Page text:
Wal-Mart shakes up e-commerce operations then blames economy for poor US sales

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Wal-Mart Stores reported $108.6 billion in net sales for the second quarter of fiscal year 2012, an increase of 5.5% compared with fiscal 2011. Operating expenses also increased 5.5% to $21.2 billion during Q2. Income from operations in the quarter was $3.8 billion, an increase of 5.7% compared with the same quarter of last year.

The retailer doesn't reveal e-commerce sales figures, which is probably not a coincidence given last week's e-commerce operations shake-up. (To be fair, the company has never revealed e-commerce figures. But it's also possible those figures have never been any good.) In short, the company's US e-commerce chief and EVP of global e-commerce for developed markets both resigned. Wal-Mart also said it will require e-commerce teams in US, Canada, the UK and Japan to report directly to their respective store organizations, instead of the global e-commerce management, while teams in China, India and Latin America will report to the global e-commerce division.

The retailer's earnings beat Wall Street estimates, despite US same-store sales decreasing 0.9%, the company's ninth straight quarterly decline in this category. CNN argues that Wal-Mart — and its 140 million weekly shoppers in the US — is a barometer of the health of the consumer and the economy.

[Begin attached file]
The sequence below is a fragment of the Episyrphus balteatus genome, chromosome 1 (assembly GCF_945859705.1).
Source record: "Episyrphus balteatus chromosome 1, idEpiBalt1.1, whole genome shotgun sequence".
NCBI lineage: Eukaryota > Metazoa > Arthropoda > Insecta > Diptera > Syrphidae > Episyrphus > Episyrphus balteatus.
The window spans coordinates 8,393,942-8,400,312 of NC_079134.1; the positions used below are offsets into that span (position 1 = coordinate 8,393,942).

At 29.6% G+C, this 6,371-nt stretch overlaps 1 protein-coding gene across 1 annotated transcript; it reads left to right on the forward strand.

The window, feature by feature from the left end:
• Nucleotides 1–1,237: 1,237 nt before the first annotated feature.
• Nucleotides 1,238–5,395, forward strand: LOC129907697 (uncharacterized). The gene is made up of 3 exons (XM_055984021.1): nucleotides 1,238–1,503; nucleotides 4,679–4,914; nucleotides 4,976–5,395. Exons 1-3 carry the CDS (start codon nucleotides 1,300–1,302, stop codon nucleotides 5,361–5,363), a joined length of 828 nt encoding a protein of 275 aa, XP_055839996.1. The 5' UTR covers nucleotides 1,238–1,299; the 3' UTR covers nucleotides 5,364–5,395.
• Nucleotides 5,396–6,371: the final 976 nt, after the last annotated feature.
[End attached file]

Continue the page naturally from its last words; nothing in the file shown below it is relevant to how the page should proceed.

“Many consumers are still struggling; they're trading down to match their budget,” said Mike Duke, Wal-Mart Stores president and CEO, during an investors call. “That's why we're laser-focused in investing in price to help our customers. We're committed to widening the gap on price.”

There's no arguing that our economy is struggling and that consumers are looking for deals wherever they can get them. But the US Census Bureau recently reported that sales in the retail and food services sector increased 7.9% to $2.7 trillion in the first seven months of 2011, compared with the same period of last year.

“We are seeing a resilient consumer,” said Kathy Grannis, director of media relations at the National Retail Federation, in response to the estimate. “This is certainly good news.”

So perhaps Wal-Mart isn't a barometer of consumer health at all but rather a barometer of consumer preference. Maybe, just maybe, Wal-Mart's recent e-commerce struggles have more to do with the company's mediocrity than the economy does.

If you don't believe me, go ask Amazon.com. The company reported a net sales increase of 51% in the second quarter to $9.9 billion, compared with the second quarter of 2010.

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